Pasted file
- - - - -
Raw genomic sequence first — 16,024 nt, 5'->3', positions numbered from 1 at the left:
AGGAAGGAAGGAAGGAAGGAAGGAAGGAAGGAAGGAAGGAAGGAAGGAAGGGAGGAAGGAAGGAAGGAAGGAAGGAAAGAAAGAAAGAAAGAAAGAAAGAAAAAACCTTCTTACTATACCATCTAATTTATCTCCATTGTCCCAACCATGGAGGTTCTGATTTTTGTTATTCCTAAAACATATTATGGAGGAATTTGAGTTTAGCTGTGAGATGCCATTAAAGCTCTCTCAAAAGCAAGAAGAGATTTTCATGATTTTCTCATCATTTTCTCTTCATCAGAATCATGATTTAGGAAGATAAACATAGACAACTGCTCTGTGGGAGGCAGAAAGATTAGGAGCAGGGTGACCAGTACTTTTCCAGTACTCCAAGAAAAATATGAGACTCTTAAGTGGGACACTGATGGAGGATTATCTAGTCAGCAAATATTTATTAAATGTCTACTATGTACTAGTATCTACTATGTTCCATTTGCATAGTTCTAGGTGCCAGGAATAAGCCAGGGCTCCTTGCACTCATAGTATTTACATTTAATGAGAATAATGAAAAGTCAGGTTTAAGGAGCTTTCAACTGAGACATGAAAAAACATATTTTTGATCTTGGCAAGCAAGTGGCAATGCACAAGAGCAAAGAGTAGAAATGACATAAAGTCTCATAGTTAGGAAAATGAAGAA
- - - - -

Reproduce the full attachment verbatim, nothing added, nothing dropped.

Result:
Raw genomic sequence first — 16,024 nt, 5'->3', positions numbered from 1 at the left:
AGGAAGGAAGGAAGGAAGGAAGGAAGGAAGGAAGGAAGGAAGGAAGGAAGGGAGGAAGGAAGGAAGGAAGGAAGGAAAGAAAGAAAGAAAGAAAGAAAGAAAAAACCTTCTTACTATACCATCTAATTTATCTCCATTGTCCCAACCATGGAGGTTCTGATTTTTGTTATTCCTAAAACATATTATGGAGGAATTTGAGTTTAGCTGTGAGATGCCATTAAAGCTCTCTCAAAAGCAAGAAGAGATTTTCATGATTTTCTCATCATTTTCTCTTCATCAGAATCATGATTTAGGAAGATAAACATAGACAACTGCTCTGTGGGAGGCAGAAAGATTAGGAGCAGGGTGACCAGTACTTTTCCAGTACTCCAAGAAAAATATGAGACTCTTAAGTGGGACACTGATGGAGGATTATCTAGTCAGCAAATATTTATTAAATGTCTACTATGTACTAGTATCTACTATGTTCCATTTGCATAGTTCTAGGTGCCAGGAATAAGCCAGGGCTCCTTGCACTCATAGTATTTACATTTAATGAGAATAATGAAAAGTCAGGTTTAAGGAGCTTTCAACTGAGACATGAAAAAACATATTTTTGATCTTGGCAAGCAAGTGGCAATGCACAAGAGCAAAGAGTAGAAATGACATAAAGTCTCATAGTTAGGAAAATGAAGAA